manganese hydroxide

manganese hydroxide

[′maŋ·gə‚nēs hī′dräk‚sīd]
(inorganic chemistry)
References in periodicals archive ?
One example is manganese nodules, rocks on the seafloor composed of iron and manganese hydroxide. Manganese is used to produce industrial metal alloys, in particular stainless steel.
The last mining activity near Ilfeld ceased in 1922, but the simple statement of Peter Bancroft (1984) that "Manganite is synonymous with Ilfeld" remains true today: this is without doubt the world's best locality for crystal specimens of the black manganese hydroxide. Rarely, the district has also provided good specimens of hausmannite, pyrolusite, pseudomorphs of hausmannite after manganite, and pseudomorphs of pyrolusite after calcite--but it is almost entirely to its wonderful manganite specimens that Ilfeld owes its fame in the world of mineral collecting.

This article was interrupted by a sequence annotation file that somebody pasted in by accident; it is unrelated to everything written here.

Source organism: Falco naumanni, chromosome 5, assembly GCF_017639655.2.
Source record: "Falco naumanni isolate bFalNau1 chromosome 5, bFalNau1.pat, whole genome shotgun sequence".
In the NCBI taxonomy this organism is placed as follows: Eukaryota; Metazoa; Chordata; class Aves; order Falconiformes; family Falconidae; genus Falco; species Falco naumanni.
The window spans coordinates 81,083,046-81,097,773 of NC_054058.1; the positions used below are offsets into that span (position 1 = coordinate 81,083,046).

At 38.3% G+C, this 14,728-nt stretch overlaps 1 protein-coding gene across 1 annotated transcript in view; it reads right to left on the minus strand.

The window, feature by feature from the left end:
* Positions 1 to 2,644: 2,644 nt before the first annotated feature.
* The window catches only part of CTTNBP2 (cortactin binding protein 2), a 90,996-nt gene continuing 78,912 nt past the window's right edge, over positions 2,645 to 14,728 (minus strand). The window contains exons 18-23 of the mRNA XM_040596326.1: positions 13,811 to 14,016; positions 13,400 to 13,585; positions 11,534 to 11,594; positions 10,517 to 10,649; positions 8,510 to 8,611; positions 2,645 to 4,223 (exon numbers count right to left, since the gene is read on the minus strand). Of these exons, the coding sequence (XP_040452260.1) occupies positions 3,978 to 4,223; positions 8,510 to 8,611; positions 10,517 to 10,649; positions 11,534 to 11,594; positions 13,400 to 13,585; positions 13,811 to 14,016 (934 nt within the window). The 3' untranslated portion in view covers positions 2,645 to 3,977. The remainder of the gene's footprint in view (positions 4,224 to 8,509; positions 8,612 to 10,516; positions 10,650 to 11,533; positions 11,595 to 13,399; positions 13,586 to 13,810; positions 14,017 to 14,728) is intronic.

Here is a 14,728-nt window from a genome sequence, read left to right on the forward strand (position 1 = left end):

They are rich in minerals like iron, copper and manganese hydroxides.
Under oxidative conditions, on the contrary, iron and manganese hydroxides are formed and co-precipitation of radium occurs, but uranium remains in the solution [12].